Vijay Singh lawyer says PGA Tour is exempting golfers from drug testing

By Kyle Porter | Golf Writer

Vijay Singh is back in the news for his deer antler spray incident. (USATSI)
Vijay Singh is back in the news for his deer antler spray incident. (USATSI)

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Vijay Singh's lawyer, Peter Ginsburg, brought up an interesting case in court in October against the PGA Tour when trying to settle the suit Singh brought against the PGA Tour for his (allegedly) mishandled deer antler spray case.

According to Golf News Net Ginsburg essentially accused the PGA Tour of making an example of Singh while letting others slip through the cracks.

"[O]ne of the elements of bad faith that we are prepared to show in this case, is that the PGA (Tour) has made exception after exception after exception, both with regard to whom it was administering this drug policy, and against whom it was disciplining, violators of the drug policy," Ginsburg said.

Singh is in court because he's suing the PGA Tour to "reclaim his reputation and hold the PGA Tour responsible for its unwarranted effort to suspend Singh for his use of deer antler spray."

The suspension was tossed out after the PGA Tour determined that deer antler spray didn't contain enough IGF-1 (the banned substance) to warrant a suspension based on admission alone. A positive test would have to take place which, in this case, it did not.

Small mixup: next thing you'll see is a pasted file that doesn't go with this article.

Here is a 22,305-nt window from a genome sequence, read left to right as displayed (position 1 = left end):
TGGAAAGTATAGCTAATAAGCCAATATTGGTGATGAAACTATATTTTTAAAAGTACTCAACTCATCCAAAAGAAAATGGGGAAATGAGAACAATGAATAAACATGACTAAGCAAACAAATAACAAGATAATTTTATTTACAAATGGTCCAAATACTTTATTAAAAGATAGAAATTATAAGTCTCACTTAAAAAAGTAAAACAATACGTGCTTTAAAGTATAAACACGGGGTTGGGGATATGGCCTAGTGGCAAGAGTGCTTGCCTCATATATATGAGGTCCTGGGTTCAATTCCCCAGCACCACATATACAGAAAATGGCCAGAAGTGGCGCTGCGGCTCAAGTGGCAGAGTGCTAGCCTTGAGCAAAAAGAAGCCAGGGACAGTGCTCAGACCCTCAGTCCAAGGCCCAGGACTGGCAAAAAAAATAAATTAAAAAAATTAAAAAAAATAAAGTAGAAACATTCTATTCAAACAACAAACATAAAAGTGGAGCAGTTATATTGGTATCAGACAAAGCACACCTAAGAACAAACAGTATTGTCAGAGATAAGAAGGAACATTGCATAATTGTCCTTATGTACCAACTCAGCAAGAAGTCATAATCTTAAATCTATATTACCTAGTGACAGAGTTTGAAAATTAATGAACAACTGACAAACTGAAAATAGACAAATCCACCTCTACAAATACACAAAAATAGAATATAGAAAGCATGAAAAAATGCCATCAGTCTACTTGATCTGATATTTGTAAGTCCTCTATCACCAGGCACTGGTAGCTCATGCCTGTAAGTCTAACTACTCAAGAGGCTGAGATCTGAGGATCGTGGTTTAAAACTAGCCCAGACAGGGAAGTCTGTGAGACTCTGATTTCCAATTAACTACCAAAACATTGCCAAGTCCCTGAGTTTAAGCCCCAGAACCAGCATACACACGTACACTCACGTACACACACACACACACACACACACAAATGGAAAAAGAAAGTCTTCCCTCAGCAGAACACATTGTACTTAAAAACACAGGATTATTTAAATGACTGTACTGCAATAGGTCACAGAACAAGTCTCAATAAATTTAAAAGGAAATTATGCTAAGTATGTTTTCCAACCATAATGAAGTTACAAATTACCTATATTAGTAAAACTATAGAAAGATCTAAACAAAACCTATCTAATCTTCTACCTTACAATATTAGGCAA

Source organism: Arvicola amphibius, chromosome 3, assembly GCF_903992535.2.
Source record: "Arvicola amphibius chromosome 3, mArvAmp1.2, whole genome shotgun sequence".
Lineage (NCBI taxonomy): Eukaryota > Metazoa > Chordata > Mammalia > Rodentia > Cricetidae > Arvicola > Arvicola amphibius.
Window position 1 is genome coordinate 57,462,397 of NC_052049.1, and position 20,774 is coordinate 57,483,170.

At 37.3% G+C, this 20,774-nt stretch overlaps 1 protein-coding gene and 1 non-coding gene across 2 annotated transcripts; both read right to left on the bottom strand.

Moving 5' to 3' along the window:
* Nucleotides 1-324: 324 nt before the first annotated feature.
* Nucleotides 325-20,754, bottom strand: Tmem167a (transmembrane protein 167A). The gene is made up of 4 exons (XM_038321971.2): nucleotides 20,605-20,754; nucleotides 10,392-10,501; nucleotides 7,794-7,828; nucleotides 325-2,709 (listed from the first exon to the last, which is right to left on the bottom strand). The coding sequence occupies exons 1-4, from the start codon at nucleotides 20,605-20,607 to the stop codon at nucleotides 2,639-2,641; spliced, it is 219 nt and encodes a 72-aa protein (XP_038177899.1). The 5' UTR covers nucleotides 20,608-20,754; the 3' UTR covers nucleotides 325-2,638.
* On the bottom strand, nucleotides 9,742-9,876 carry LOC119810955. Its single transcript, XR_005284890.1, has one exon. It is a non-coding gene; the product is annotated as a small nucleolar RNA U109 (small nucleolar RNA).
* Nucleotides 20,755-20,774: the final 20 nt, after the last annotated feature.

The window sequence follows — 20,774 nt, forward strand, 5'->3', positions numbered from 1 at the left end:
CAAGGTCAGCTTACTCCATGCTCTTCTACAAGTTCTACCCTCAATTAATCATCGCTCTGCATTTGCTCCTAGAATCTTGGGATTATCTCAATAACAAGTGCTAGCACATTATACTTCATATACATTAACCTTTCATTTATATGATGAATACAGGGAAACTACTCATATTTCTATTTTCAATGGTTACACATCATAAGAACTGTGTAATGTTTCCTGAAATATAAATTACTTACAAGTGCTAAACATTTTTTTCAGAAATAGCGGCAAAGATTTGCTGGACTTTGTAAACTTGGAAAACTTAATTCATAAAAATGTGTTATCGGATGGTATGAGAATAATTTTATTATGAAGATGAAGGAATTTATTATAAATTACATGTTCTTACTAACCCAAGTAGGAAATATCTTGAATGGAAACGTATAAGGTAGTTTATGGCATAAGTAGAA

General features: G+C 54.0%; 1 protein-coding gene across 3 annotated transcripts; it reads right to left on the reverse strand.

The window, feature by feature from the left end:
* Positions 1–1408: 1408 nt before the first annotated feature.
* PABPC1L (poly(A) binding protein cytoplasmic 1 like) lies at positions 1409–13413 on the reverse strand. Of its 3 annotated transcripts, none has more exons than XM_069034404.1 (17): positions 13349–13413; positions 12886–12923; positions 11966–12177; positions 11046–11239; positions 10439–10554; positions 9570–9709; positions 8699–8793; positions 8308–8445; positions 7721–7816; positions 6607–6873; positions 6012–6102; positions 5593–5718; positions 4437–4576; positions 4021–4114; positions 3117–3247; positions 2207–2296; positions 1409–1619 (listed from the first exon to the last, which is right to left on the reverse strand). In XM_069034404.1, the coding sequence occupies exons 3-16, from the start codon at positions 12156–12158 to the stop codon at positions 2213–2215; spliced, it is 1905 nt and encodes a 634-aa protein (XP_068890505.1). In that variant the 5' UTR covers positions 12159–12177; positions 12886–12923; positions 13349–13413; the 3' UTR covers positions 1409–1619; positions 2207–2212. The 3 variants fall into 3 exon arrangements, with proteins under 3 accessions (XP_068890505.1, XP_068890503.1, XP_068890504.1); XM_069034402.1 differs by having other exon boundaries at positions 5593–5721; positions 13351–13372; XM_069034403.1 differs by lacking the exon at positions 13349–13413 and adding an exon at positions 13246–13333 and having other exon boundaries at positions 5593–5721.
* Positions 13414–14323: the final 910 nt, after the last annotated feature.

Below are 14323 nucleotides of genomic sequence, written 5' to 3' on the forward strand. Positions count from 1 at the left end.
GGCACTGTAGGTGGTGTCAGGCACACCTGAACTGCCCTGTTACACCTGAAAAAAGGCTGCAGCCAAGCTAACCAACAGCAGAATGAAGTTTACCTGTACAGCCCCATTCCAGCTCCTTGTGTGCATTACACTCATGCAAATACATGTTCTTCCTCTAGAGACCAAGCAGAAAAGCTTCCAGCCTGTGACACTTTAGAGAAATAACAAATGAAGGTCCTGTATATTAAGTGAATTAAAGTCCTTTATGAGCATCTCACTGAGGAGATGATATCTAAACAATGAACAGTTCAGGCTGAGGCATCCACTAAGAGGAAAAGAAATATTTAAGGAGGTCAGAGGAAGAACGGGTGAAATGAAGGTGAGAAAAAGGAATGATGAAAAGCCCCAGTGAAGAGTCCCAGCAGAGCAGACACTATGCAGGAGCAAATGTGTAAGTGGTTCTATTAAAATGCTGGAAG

His lawyer continued to stress that Tim Finchem, who as Golf News Net pointed out, has executive control over punishment of golfers who test positive for a banned substance, has acted erroneously.

"[F]or some reason, for some reason, for some reason, the PGA (Tour) singled out Mr. Singh and treated him in a way that it has not historically or uniformly treated other PGA (Tour) members."

At first glance this seems a lot like sour grapes but I admit it does seem a bit quizzical that commissioner Finchem would wield so much singular power.

As Golf News Net pointed out, it's also intriguing that only one golfer has ever been publicly suspended for testing positive for banned substances.

"In the nearly six-year history of the Anti-Doping Program, Doug Barron is the only player the PGA Tour has publicly announced tested positive for a banned substance and was suspended under the program. Barron was suspended for one year in 2009 for taking anabolic steroid testosterone injections and a Beta blocker."

For more golf news, rumors and analysis, follow @EyeOnGolf and @KylePorterCBS on Twitter or Google+ and like us on Facebook.

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